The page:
In the third week of January, when Penn students return to campus for the beginning of the spring semester, they might be looking forward to a lot of different things. For some, that list might include the opportunity to watch Penn men’s basketball compete against archrival Princeton at the Palestra. But by that time, this game will have already been played. And so will the matchup between the two teams at Princeton.
Penn will travel to New Jersey to play the Tigers on Saturday, and next week the Quakers will return to Philadelphia to host their Ivy League foe on Jan. 12. On the surface, this scheduling doesn’t seem to make much sense; looking deeper doesn’t reveal any solid justification either.
For the past six seasons, the Red and Blue have opened their conference slate on a Saturday in early to mid-January against Princeton. Playing one of the two matchups between the teams at this time doesn’t pose much of a problem, especially when the other game is contested mid-week in February, as it has been for two consecutive years. However, playing the games back-to-back over winter break is a poor alternative that opens up a couple of major problems.
First, the scheduling makes it extremely difficult for students of either school to be able to attend. Princeton’s break ends earlier than Penn’s, but its students do not officially return until Jan. 7, two days after the teams compete on their campus. By Jan. 16, when Penn’s spring classes begin, the second game at the Palestra will be over as well.
Eliminating the student section, which this scheduling decision effectively does, takes away the essence of a college basketball game. Anyone who was at the Palestra for the Villanova game can attest to that, and a rivalry as steeped in history as Penn-Princeton deserves the best possible crowd.
This also means that for the second consecutive year, the vast majority of Penn students won’t have a chance to attend one of the most important home games on the schedule, since last season’s game at the Palestra was also over break. That isn’t fair to anyone, and it won’t exactly do much to increase the sometimes-lacking attendance from students at basketball games (or any Penn sports games).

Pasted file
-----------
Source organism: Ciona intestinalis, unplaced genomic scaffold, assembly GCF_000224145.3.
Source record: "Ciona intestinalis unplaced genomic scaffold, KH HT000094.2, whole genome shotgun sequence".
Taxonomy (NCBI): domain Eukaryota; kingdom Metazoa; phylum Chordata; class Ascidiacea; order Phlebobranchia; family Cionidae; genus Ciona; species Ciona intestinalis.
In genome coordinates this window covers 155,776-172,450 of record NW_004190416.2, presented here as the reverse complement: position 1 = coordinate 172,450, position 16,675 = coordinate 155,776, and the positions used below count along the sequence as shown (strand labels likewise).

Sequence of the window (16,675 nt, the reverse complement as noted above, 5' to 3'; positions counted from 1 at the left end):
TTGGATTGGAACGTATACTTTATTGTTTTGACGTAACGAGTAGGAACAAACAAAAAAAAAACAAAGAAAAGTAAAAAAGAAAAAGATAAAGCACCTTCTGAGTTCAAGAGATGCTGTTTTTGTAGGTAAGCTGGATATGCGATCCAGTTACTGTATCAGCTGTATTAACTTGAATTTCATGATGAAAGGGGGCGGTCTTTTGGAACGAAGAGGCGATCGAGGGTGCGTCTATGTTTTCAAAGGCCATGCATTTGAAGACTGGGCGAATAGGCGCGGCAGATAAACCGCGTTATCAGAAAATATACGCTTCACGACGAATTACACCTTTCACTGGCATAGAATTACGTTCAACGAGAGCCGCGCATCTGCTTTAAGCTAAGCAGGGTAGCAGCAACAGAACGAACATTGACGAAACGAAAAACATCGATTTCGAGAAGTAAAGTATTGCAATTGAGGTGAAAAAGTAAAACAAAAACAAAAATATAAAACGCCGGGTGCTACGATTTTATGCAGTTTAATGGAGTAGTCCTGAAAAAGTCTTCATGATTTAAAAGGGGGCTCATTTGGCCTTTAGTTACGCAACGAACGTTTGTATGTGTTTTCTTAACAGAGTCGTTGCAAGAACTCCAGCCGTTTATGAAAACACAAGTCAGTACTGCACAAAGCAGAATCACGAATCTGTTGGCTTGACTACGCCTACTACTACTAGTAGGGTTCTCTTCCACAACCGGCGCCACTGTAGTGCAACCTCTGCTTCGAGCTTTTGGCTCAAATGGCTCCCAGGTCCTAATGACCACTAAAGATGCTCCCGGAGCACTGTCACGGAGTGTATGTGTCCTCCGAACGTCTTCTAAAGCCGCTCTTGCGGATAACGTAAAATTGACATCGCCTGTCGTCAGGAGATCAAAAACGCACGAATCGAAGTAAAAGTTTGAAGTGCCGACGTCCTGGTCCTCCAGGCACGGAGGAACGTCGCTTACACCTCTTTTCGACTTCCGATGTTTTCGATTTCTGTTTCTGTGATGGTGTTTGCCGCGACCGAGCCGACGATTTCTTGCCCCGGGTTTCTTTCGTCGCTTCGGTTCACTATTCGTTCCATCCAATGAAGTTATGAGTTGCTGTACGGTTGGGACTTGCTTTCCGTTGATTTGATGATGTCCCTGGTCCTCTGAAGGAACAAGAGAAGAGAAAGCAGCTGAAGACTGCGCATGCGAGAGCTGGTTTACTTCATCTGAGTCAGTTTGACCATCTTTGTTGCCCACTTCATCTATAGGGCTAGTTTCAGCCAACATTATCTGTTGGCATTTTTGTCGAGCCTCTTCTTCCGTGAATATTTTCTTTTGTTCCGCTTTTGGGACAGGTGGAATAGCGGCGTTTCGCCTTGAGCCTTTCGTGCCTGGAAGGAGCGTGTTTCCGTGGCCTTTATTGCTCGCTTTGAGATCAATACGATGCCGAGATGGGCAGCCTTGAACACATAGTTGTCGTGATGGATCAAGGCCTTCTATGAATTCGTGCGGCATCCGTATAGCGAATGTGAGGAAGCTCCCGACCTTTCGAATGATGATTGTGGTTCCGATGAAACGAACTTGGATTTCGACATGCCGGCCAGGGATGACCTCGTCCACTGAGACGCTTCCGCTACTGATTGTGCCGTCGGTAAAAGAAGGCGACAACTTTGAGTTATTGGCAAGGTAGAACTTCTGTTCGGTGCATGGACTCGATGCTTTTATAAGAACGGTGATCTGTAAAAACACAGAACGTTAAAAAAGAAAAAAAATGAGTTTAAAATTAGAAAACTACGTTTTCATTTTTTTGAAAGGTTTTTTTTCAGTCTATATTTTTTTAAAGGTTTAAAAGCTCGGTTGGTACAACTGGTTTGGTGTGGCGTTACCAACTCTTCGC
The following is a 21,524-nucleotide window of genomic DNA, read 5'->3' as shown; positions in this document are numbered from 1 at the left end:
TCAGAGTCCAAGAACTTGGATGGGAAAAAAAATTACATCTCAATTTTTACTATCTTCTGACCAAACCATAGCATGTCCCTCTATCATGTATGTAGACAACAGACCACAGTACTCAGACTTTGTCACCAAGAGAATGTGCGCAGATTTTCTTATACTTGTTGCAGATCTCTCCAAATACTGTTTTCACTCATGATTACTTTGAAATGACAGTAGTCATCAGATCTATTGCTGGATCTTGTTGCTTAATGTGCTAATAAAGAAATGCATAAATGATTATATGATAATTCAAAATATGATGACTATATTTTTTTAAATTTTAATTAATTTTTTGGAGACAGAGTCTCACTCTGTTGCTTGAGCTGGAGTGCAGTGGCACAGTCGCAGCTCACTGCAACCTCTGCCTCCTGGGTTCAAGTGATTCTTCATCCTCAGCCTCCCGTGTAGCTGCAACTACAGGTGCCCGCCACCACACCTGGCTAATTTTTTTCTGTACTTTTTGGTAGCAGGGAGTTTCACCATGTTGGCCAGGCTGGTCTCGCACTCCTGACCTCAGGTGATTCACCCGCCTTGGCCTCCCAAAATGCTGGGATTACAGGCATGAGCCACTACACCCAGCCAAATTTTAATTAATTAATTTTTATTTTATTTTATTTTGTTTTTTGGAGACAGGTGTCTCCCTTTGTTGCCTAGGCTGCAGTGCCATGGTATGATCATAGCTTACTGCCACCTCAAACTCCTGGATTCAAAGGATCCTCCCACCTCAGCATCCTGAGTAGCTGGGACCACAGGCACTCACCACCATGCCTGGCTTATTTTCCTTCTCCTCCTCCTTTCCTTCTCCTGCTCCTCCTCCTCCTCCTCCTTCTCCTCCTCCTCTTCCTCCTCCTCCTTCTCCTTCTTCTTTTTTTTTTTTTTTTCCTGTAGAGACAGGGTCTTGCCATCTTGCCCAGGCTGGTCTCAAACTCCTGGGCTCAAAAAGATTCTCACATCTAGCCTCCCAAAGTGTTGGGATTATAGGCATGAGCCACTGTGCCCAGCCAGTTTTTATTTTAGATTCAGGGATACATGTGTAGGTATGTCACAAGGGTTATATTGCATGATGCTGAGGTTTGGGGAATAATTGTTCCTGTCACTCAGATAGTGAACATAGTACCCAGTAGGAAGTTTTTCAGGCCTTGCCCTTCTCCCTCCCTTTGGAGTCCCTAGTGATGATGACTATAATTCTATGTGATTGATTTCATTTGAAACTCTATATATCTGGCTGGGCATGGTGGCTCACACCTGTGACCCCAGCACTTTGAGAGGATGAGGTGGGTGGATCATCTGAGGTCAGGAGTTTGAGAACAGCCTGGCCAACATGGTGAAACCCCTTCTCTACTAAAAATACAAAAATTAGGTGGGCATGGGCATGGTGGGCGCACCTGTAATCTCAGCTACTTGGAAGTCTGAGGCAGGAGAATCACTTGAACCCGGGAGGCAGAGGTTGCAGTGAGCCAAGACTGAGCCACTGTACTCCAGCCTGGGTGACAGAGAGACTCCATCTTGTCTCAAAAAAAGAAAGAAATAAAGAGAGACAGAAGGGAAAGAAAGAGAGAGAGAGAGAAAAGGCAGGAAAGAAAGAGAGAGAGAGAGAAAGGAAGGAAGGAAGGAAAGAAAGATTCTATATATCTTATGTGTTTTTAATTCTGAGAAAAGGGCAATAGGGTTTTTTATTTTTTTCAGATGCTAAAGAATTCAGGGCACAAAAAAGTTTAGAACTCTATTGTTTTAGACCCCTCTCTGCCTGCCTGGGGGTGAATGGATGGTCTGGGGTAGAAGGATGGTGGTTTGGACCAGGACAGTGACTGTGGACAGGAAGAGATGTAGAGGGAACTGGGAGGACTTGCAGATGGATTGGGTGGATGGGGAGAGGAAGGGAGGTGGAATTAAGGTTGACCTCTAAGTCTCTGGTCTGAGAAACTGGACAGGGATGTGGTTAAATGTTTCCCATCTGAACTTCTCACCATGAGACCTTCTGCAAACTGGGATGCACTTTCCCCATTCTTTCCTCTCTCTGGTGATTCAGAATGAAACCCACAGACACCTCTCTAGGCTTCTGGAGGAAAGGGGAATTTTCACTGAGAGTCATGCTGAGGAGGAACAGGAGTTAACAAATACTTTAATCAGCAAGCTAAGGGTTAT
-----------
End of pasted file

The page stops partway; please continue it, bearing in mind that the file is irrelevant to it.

More significantly, scheduling the games back-to-back places too much importance on how the teams are playing at one moment in time. None of Penn’s games against other Ivy League opponents this season are less than two weeks apart, and some, like those against Yale and Brown, are spread out by as much as a month.
There’s a reason why college basketball teams usually don’t play the same conference rival back-to-back. The health and development of individual players evolve throughout a season, as do the strategy and cohesion of a team as a whole. Spreading games out allows these changes to have an impact and deemphasizes the importance of one random week in the regular season in determining a result that should reflect the year overall.
This scheduling move does the opposite. Instead of reflecting how the teams are playing throughout the season, or at least how they are playing in Ancient Eight competition, the Penn-Princeton series will show how good they are in early January, three weeks before the Quakers and Tigers compete in any other Ivy League games.
Penn-Princeton men’s basketball is a historic rivalry. It deserves a pair of great spots on the calendar, regardless of how difficult that might be to achieve. This year, the scheduling has fallen far short of what should be expected.
That isn’t fair to the fans, and more importantly, it isn’t fair to the players.
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